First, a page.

On Sat, 7 Nov 2009, Duncan wrote:

> The big combo tarball could then be restrict=mirror or whatever, with
> or without a specific user click-thru (and restrict=interactive or
> whatever) as necessary and already used on some packages, following
> existing policies.
> Of course, there's certainly the complexity of automating the tarball 
> unpack of only the specific needed components, but gentoo/kde has a 
> **LOT** of experience with that sort of thing by now, and I'm sure
> they'd be happy to share hints and helpful tactical strategies with
> you, if you ask, and there's no way I can conceive it being even half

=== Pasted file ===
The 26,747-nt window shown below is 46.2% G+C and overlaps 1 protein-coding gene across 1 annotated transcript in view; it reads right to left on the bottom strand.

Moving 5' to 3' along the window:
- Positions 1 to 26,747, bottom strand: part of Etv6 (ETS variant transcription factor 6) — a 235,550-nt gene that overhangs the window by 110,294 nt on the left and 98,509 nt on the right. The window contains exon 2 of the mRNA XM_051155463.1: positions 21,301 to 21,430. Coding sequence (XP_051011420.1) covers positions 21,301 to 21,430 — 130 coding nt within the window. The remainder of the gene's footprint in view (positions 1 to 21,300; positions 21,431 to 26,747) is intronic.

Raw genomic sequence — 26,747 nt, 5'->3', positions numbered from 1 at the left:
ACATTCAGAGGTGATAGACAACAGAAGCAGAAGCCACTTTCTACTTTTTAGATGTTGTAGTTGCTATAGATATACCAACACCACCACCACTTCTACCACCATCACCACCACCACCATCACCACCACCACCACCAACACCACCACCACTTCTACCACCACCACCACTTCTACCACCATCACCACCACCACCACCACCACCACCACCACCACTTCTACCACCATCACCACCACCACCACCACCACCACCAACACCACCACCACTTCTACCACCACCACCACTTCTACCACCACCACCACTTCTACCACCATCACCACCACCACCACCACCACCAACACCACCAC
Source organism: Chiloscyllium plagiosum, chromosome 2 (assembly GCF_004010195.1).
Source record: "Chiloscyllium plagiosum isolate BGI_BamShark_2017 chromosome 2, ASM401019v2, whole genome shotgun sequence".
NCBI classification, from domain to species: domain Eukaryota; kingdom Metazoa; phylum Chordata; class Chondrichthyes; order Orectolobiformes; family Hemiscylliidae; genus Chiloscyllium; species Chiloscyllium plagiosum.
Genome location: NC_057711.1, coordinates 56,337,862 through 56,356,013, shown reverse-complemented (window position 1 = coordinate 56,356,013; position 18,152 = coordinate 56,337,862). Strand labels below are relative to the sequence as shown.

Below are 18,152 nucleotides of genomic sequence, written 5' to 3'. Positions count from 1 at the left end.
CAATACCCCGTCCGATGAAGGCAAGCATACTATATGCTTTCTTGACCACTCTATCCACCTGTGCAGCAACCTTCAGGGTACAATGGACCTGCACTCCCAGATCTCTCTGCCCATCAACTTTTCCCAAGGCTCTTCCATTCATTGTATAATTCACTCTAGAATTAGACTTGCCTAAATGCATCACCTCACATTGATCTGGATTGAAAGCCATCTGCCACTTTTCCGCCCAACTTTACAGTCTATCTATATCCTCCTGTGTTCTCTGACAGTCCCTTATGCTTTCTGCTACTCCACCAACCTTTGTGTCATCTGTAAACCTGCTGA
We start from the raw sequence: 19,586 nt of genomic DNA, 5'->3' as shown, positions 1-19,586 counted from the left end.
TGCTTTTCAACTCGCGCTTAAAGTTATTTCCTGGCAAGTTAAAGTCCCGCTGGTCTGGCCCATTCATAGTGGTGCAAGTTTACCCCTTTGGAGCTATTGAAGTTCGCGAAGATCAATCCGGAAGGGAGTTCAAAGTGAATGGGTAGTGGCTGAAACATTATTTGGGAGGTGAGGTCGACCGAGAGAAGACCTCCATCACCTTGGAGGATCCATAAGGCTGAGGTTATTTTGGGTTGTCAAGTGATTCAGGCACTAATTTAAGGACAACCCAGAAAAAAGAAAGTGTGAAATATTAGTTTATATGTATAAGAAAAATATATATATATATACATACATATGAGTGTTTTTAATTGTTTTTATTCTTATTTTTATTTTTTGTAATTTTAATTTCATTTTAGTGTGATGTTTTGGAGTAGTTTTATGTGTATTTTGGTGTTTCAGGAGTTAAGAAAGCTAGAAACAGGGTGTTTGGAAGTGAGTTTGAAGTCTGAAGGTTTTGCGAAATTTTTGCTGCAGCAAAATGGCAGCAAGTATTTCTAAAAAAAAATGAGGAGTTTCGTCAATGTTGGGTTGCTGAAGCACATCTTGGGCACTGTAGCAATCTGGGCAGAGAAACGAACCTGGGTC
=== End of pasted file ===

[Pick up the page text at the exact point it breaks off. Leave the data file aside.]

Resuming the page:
> as dependency convoluted as kde4 was to figure out, so it should be
> FAR easier.

To make myself clearer, the tar ball includes a few binary rpms and a
installer blob. Both icc and ifc tar ball include the mkl, idb and some
common library rpms. If we go for a kde-split with a mirror
restrict approach, users would still have to download the big (~800Mb)
tar balls. Only users with use of all (icc, idb, ifc, mkl, ipp, tbb)
intel software would benefit of downloading them. It is also the fact
Intel has a history of changing their packaging system. Not to
mention that a rpm split seems to me lot simpler to maintain and
quicker to package for me than the kde-split mirror-restricted approach,
and the fact my interest for these packages is limited.


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